Navy’s F-35 is Nowhere Near Combat-Ready, Watchdog Group Says
Ten F-35C Lightning II jets of the “Argonauts” of VFA-147 aircraft sit on the flight line at Naval Air Station Lemoore. (U.S. Navy/Mass Communication Specialist 2nd Class Manuel Tiscareno)
Editor’s Note: This story has been updated with comments from Lockheed Martin Corp. that came after press time.
A government watchdog organization says that the Navy’s F-35 Joint Strike Fighter isn’t ready for combat, even though the service signed off on the aircraft’s initial operating capability status last month.
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The non-profit Project on Government Oversight said the F-35C variant “continues to dramatically underperform in crucial areas including availability and reliability, cyber-vulnerability testing, and life-expectancy testing,” according to a recent analysis conducted by the organization.
The group obtained two charts, dated Dec. 31, 2018, showing the readiness trajectory of the Navy and Marine Corps F-35 variants.
“The fact that the Navy is pushing ahead with the aircraft in spite of evidence that it is not ready for combat and could therefore put at risk missions, as well as the troops who depend on it to get to the fight, comes at the same time as the Pentagon’s annual operational testing report for fiscal year 2018 shows that the entire F-35 program, the most expensive weapon system in history, is not ready to face current or future threats,” POGO analysts wrote.
The Navy referred all questions about the new report to the Pentagon’s F-35 Joint Program Office, which did not immediately provide responses to questions.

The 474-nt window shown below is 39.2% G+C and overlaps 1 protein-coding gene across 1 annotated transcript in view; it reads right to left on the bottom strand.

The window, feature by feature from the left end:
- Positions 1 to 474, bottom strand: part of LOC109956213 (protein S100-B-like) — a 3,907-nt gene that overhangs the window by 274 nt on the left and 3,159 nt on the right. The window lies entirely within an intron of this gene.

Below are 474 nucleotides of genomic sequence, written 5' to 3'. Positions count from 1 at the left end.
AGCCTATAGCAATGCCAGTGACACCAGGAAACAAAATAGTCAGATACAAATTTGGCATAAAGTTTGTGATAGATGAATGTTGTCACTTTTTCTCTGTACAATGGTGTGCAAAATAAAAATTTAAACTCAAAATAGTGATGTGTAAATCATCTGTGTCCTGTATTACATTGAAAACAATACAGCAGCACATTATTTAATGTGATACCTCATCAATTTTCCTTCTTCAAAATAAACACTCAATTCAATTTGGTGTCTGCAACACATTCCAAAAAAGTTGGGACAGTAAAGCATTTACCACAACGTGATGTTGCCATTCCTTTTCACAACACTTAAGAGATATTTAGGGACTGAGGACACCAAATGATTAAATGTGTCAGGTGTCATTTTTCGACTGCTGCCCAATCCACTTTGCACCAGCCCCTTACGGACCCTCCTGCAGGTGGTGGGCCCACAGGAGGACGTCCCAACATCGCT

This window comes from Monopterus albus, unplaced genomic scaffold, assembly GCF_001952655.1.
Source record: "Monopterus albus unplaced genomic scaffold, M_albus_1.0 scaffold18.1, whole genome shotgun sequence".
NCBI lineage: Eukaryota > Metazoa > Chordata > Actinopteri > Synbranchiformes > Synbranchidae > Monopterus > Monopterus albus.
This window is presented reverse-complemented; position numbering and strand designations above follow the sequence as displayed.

The Navy previously said its F-35 “met all requirements” to achieve initial operational capability, or IOC, announcing the status Feb. 28, the last of the three U.S. services that fly the aircraft to declare the plane as combat-ready.
In a statement, Lockheed Martin said the the F-35C and F-35B fleet were both delivering strong performances.
“As more aircraft enter service, we are optimizing resources across the fleet and leveraging data across hundreds of thousands of flight hours to identify and invest in the biggest drivers to improve readiness and reduce costs,” Lockheed said in the statement. “For example, we are improving supply availability and turnaround time; further enhancing system reliability and maintainability; implementing advanced analytics tools; enhancing [the Autonomic Logistics Information System]; conducting supply chain competitions; buying parts in bulk up front; accelerating modifications of earlier aircraft; and supporting the stand-up of regional warehouses and customer repair depots.”
The statement added that mission capable rates were increasing as F-35 sustainment processes mature and personnel become more familiar with the aircraft.
“We are confident in meeting the DoD’s readiness and cost goals,” Lockheed said.
POGO heavily cited a report by the Defense Department Director of Operational, Test and Evaluation, assembled by December 2018 and released publicly on Jan. 31.
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POGO’s analysis of the charts noted DOT&E’s findings that the Marine Corps’ early-production short-takeoff-and-vertical-landing jets “[are] well under the expected service life of 8,000 flight hours, and may be as low as 2,100 flight hours,” which could result in the fifth-generation jet hitting its flight hour maximum by 2026.
Like the Air Force, the Navy is working to reach former Defense Secretary Jim Mattis’ established goal of reaching an aircraft mission-capable rate of 80 percent by the end of this fiscal year.
“The Navy document POGO obtained shows that the problem persists: the Marines‘ F-35B and the Navy’s F-35C variants posted even worse figures in 2018 than in the previous year,” the report said.
“The F-35B’s fully mission capable rate fell from 23 percent in October 2017 to 12.9 percent in June 2018, while the F-35C plummeted from 12 percent in October 2016 to 0 percent in December 2017, then remained in the single digits through 2018,” the group added.
Lockheed said the F-35C fleet was hitting 60 percent mission capable rates, a different measure than the fully mission capable rates assessed by the POGO report. Some squadrons have reached an even higher MC rate, the company said in its statement.
The Navy already has just 27 jets received of a total requirement for 273 carrier-capable aircraft. The mission-capable rates do not apply to its jets that are also in test, training or in depot.Back to Top